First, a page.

if you have paid any attention over the years to this corner of the wired world then you have may have noticed i have never had much love for apple and its various shiny toys.
up until recently this denial was based upon one simple reason :
i hated the idea of the ‘walled garden’, the very concept just bit hard.
also, a few years back before my rule kicked in properly, i decided to have a play with the core product of the universe, itunes, to see if it would be of value.
i installed it on my little old tower pc, only to find the bloated behemoth soak up all resources and effectively kill my pc in a mere few minutes.
uninstalled, and back to windows media i went.
and i never tried again.
until last week when a certain promotional trick pulled on my urges.
i created the all necessary apple id, provided various details (credit card details !), and downloaded the software onto my new laptop.
and lo’, there it was : the album i was wanting to hear.
i hit play and started to enjoy the tunes. happy times.
however, my inner curiosity started nagging. could i port these itunes files onto my windows phone ?
thankfully, i did not humph for too long as a friend pointed me to a nice tutorial that advised on how to convert the files to mp3s.
i performed the task and then started digging under the covers.
i right mouse clicked on one of the album tracks and asked to see the folder in which the files were stored, and that’s when things got weird.
you see, the album displayed and played fine, but in the relevant folder were only a handful of the albums tracks. baffled? i most certainly was.
i moved up a directory level, and found a ‘downloads’ folder, within which were several folders each named after one of the missing tracks, and within each of these folders was a file called download.
“ahh”, thought i, “the download must have got interrupted. how very clever of itunes to sort this out .. “
i deleted the album, and downloaded again.
no errors, no messages, just a successful album download from the troublesome icloud to my lovely laptop.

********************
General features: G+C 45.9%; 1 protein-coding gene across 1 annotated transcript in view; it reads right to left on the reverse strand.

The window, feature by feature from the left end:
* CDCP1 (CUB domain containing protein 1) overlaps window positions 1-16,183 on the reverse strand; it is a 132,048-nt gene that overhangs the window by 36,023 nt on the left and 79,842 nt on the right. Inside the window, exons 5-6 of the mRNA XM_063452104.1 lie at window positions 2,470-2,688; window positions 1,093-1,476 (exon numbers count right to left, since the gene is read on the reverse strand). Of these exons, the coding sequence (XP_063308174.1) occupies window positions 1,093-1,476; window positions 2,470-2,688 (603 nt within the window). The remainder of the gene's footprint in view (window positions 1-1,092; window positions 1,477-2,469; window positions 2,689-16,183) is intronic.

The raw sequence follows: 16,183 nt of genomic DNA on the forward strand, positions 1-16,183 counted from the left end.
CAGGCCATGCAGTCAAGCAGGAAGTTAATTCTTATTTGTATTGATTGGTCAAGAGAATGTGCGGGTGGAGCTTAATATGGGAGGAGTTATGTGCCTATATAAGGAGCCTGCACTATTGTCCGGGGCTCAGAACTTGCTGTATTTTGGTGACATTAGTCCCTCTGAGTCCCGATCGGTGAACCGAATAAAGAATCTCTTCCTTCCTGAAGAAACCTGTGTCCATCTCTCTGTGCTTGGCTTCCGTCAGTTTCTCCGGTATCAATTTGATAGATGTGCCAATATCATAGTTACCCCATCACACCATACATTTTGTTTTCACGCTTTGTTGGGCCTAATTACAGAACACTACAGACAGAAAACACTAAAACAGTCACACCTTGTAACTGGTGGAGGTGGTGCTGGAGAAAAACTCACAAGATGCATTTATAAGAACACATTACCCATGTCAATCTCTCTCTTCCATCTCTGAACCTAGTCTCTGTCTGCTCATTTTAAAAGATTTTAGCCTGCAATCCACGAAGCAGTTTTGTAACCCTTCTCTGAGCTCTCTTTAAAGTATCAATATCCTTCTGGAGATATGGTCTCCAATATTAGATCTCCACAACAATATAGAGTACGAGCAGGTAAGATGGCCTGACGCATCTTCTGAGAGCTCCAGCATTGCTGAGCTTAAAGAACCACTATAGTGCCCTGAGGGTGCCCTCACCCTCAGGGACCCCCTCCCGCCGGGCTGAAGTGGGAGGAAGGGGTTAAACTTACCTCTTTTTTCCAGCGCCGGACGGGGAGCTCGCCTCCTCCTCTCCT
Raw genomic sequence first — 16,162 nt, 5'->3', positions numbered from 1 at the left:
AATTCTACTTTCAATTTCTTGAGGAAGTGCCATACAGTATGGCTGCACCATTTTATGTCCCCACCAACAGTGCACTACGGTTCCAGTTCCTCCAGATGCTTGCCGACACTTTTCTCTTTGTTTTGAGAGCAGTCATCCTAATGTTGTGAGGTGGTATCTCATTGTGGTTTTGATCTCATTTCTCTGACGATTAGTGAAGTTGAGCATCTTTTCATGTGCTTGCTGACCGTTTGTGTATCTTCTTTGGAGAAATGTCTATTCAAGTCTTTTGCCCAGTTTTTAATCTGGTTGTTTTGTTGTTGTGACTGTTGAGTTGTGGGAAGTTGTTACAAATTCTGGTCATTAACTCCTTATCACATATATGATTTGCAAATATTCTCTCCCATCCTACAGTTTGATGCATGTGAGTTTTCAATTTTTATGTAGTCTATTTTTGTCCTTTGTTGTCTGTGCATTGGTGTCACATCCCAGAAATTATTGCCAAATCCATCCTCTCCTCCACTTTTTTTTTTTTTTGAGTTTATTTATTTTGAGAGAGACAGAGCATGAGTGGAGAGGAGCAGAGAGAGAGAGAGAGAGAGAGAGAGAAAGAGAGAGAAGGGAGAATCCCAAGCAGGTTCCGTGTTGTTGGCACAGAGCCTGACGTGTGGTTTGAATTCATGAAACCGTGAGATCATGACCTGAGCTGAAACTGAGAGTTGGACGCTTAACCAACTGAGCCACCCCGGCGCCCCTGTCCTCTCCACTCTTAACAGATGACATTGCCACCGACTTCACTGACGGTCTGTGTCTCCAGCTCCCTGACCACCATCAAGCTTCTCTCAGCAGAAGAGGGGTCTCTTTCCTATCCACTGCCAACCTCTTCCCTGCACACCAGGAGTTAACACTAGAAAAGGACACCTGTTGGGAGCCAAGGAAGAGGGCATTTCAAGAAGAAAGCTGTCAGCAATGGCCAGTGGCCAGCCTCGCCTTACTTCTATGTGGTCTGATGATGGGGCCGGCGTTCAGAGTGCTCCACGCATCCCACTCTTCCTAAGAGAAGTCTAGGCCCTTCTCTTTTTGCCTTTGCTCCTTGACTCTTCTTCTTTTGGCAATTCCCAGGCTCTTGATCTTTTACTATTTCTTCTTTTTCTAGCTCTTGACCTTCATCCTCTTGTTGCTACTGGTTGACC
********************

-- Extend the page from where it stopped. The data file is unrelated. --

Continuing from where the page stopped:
yet still, under the covers, the file structure of the album was a bloody mess.
by this time i was beyond caring, i had created my m4a versions, and so created my own clean folder for zune to import, thereby allowing me to port the music onto my phone.
i deleted the shortcut to itunes, thinking that i may use it for the next big name promotion and nothing else.
fast forward a few days, and i’m doing a routine check on my event log, and there, hidden away were hundreds of warnings re a ‘bonjour service’.
google explained that this could be due to a damaged installation of itunes, and to resolve, reinstall. well, sod that, i hit the uninstall in the control panel thinking that would be the end of my little trip into the garden of eden.
itunes was now gone and my laptop was clean of an unnecessary evil.
if only that were the case.
a quick look though my installed programs revealed the presence of 3 apple related ‘products’ : the event log filling bonjour application, apple software update, and something re apple mobile devices.
i glared, i huffed, uninstalled each product individually, and then looked upon my clean program listings with pride.
so, now i have a semi-educated list of why i hate itunes :
- credit card details required to download and use it : sorry, but wtf !!? this is plainly wrong if all i want to do is rip my cds into a digital archive and listen to them. i care not re your plethora of add-ons that will drain my finances. to me this is a seriously massive turn off.
- crappy file structure under the covers as explained. if an album does not download cleanly into a proper single folder, then tell me, and make me download again (or, even worse, is this a standard part of itunes/icloud downloads, over which the end user has no control ?)
- the dirty footprint that’s left behind once you uninstall. there was no advise during installation of these extras that are added to the system, and even more importantly, no warning prior to uninstalling that these leftovers would remain on the system unless dealt with.
and, last but not least, the original reason for my stick in the mud attitude
- the walled garden.
to think this is the product that a very very high percentage of digital music listeners use.
it clearly is a mad mad world.